Saturday featured Ensemble Mezze, Kenyan Acrobats, CAAM Chinese Dance Theater, Quetzal, Taiko Japanese Drumming, Malamanya and a performance by local Karen Dancers.
"I think we had a wonderful mix of both the people who came and the types of performances that we had," Enninga said. "By having a fashion show, I think we ended up bringing in a lot of different kinds of people."
It was the first time a fashion show had been a part of the festival.
"Ana Standafer called me one day at the office and was like, 'Hey, do you know of any people that would be willing to share their traditional clothing in this fashion show?'" Nichole Ektnitphong said. "I thought we could come up with some people because we work with a lot of diverse kinds of people culturally, ethnically and religiously. I took the reins on that and lined up everyone. I typed together the script and the little snippets of what the clothing was. It really came together within the last couple of days."
Ektnitphong is working with the Integration Collaborative this summer as she works on her Phillips Project, which is a state-wide scholarship through the Minnesota Private College Fund. Next summer, she will be holding workshops for high school seniors-to-be to help them find out ways to live a life of purpose.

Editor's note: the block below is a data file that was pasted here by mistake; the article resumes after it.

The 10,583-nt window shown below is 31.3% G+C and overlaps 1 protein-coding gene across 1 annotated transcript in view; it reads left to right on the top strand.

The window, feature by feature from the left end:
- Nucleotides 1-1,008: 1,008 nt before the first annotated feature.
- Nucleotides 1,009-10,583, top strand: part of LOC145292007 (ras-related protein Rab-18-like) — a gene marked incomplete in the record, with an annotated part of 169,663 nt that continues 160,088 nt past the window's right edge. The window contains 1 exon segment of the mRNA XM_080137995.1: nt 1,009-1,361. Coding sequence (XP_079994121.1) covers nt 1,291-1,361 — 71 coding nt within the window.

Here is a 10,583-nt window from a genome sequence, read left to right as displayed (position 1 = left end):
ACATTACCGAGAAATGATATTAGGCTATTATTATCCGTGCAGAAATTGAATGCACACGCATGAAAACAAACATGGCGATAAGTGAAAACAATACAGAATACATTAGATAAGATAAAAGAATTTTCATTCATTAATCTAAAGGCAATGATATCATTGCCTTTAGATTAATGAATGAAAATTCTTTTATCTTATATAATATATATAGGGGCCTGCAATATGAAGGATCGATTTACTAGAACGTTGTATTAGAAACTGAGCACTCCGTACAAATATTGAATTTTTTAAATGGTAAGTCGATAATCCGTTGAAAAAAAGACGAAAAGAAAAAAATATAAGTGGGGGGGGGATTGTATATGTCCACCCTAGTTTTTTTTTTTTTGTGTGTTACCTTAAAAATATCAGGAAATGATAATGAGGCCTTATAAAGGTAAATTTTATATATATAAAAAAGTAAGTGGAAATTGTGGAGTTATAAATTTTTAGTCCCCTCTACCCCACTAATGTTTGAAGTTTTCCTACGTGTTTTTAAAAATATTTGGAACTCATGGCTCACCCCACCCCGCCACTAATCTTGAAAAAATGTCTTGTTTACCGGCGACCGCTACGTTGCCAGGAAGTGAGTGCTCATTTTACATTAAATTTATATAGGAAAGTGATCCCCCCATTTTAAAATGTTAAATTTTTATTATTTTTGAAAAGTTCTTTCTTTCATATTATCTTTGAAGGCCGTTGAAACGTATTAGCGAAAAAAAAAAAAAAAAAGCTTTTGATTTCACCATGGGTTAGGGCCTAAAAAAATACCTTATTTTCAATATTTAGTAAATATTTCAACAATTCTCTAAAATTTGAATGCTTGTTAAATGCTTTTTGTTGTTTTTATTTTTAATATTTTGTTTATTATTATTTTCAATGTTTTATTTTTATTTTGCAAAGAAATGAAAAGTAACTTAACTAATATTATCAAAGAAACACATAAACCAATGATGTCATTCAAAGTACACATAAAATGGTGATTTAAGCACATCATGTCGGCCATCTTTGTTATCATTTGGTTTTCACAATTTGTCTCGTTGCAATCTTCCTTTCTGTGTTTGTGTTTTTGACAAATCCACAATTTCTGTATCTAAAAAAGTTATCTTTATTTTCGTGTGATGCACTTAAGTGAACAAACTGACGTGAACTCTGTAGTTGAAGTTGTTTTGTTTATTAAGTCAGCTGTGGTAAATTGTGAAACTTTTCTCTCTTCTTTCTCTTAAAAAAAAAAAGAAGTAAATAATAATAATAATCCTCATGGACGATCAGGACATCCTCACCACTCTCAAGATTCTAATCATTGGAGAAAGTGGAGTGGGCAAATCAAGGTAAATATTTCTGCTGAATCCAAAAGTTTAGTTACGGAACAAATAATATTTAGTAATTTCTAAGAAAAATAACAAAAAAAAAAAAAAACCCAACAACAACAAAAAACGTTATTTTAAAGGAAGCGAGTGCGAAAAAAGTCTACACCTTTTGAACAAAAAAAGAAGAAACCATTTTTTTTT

"This is the first year they are having the native costume fashion show," she said. "I don't know where the idea came from, probably from one of the committee meetings. And what a great idea because there are so many different cultures and the clothing was beautiful."
Ektnitphong will be studying abroad next fall in India, so it was only fitting she would don a traditional Indian outfit.
"Since I've been kind of getting in the Indian spirit with reading books about the Indian culture and seeing the outfit, I was going to try it on and it fit," she said. "I thought I would show some pride for where I'm going to be spending my time for the next four months."
Between performances on the stage, local talent was showcased.
On Friday night, Britton Pankratz put on a yo-yo display.
A recent high school graduate, Pankratz is no stranger to performing in front of crowds.
"I've been traveling around doing county fairs the last three years, usually seven or so," he said. "I made it to the state fair two years ago, but I didn't make it to the grandstand. Last year, I made it to the grandstand.